As for the point about how a whole generation in the Left and the Labour party having an awareness and opposition to the various Fascist leaders run riot around the world thanks to British and American support as part of their political education, I think that’s how very many people got involved in politics. Private Eye covered these issues, as it still does, and there was the series of comedy reviews put on in support of Amnesty in the 1980s called The Secret Policeman’s Ball. These featured some of the greatest comedy talents of the day, such as the Pythons and the languid, caustic wit of Peter Cook. I don’t think you had to be particularly left-wing to be a fan, only a supporter of democracy and civil liberties. Very many of the other kids in my Sixth Form were into it, including those, who could be described as working-class Tories.

But come to think about it, we haven’t seen anything like that on our screens for many, many years. The series was becoming long and drawn out towards the end, but nevertheless there’s no reason something else like it, which could be launched. And I don’t doubt that there are young, angry, talented comedians out there, who are perfectly capable of stepping up to the mike and doing it.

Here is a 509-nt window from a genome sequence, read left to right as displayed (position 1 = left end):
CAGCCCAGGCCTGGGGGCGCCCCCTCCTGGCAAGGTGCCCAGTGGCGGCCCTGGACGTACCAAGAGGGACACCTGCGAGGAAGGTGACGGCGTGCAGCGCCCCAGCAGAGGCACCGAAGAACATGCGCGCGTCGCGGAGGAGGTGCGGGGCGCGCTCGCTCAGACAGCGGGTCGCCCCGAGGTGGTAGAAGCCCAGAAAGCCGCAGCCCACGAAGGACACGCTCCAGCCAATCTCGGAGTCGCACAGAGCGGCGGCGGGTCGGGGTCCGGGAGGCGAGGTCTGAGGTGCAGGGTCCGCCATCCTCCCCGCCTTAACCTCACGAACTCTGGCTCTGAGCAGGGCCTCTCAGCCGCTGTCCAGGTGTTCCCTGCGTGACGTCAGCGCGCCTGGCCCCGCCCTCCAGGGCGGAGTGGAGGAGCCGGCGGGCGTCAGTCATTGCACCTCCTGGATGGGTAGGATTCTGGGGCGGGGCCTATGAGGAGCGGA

And some of the absence of comment and criticism of the monsters, who ran amok across the globe thanks to British and American support does come from the victory of neoliberalism. Including its adoption by New Labour. Blair was an Atlanticist, and an alumni of the Reagan-founded British-American Project for the Successor Generation, or BAP for short. This was a group that trained up future British political leaders, sending them on free jaunts to the US, so that on return to Britain they would be enthusiastic supporters of the ‘Special Relationship’. And they did a superb job on Blair. Before he went on one jaunt, he was a supporter of unilateral disarmament. When he returned, after meeting the American nuclear lobby, he was fully on board with us supporting America’s siting of nukes in Britain, as well as our own, independent nuclear deterrent.